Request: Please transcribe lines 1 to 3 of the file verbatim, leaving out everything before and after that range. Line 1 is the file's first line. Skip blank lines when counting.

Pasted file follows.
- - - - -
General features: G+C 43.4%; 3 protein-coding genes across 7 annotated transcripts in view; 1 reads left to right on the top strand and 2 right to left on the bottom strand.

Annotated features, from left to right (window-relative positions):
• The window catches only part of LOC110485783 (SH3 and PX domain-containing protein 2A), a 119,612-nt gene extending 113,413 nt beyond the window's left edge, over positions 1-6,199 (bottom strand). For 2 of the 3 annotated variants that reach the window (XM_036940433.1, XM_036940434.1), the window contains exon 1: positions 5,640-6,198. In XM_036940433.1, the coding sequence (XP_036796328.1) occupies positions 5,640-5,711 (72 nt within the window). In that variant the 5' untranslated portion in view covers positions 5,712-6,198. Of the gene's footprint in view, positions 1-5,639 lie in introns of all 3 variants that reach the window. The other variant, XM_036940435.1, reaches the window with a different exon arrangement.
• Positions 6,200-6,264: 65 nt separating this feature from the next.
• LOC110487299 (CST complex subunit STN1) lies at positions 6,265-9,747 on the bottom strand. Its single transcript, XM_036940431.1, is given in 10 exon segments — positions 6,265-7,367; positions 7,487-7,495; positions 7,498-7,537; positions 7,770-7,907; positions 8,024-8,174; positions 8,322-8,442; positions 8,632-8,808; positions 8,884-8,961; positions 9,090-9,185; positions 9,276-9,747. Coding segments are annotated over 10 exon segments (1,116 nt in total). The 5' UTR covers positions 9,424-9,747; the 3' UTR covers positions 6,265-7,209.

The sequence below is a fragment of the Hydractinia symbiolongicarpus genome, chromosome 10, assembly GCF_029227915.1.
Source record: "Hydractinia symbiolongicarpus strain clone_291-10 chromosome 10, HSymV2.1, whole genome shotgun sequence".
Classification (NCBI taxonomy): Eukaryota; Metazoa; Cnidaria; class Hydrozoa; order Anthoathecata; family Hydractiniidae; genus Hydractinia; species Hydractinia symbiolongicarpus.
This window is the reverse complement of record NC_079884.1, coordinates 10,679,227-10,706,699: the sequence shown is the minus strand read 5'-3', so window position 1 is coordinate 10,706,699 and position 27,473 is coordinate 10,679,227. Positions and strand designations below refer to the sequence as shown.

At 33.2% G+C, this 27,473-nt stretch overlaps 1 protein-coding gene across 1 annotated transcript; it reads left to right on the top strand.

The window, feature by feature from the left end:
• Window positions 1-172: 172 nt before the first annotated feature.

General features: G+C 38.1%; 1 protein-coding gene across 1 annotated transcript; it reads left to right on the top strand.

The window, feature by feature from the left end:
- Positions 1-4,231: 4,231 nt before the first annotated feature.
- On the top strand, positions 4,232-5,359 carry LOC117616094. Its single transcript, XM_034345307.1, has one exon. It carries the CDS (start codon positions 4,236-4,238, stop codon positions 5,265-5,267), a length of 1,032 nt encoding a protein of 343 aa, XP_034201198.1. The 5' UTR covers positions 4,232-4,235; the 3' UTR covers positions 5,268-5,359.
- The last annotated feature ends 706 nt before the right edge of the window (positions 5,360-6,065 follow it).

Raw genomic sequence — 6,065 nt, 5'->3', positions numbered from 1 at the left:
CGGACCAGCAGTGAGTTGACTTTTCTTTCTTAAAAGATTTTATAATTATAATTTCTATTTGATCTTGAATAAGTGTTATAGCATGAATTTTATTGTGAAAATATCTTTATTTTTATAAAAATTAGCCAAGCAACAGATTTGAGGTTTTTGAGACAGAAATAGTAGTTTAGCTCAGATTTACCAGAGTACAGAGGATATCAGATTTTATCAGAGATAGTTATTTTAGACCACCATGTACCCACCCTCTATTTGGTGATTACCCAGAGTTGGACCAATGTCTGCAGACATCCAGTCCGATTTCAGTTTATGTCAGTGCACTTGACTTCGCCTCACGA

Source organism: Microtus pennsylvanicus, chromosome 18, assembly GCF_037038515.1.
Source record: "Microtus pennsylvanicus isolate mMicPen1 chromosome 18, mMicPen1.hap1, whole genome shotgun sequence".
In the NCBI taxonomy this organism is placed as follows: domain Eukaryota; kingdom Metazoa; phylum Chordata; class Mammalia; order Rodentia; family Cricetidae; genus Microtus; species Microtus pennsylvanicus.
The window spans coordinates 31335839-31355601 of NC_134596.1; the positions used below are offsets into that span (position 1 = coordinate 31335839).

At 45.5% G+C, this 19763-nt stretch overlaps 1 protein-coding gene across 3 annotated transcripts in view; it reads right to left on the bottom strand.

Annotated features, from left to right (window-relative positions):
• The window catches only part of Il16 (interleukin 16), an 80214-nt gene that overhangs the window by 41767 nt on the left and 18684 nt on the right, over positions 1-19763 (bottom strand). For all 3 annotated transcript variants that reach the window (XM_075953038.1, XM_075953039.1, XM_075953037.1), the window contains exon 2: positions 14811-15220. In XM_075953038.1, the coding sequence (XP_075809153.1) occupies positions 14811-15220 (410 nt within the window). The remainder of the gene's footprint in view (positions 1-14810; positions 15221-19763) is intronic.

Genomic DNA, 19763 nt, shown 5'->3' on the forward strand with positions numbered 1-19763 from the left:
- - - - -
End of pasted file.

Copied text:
General features: G+C 43.4%; 3 protein-coding genes across 7 annotated transcripts in view; 1 reads left to right on the top strand and 2 right to left on the bottom strand.

Annotated features, from left to right (window-relative positions):
• The window catches only part of LOC110485783 (SH3 and PX domain-containing protein 2A), a 119,612-nt gene extending 113,413 nt beyond the window's left edge, over positions 1-6,199 (bottom strand). For 2 of the 3 annotated variants that reach the window (XM_036940433.1, XM_036940434.1), the window contains exon 1: positions 5,640-6,198. In XM_036940433.1, the coding sequence (XP_036796328.1) occupies positions 5,640-5,711 (72 nt within the window). In that variant the 5' untranslated portion in view covers positions 5,712-6,198. Of the gene's footprint in view, positions 1-5,639 lie in introns of all 3 variants that reach the window. The other variant, XM_036940435.1, reaches the window with a different exon arrangement.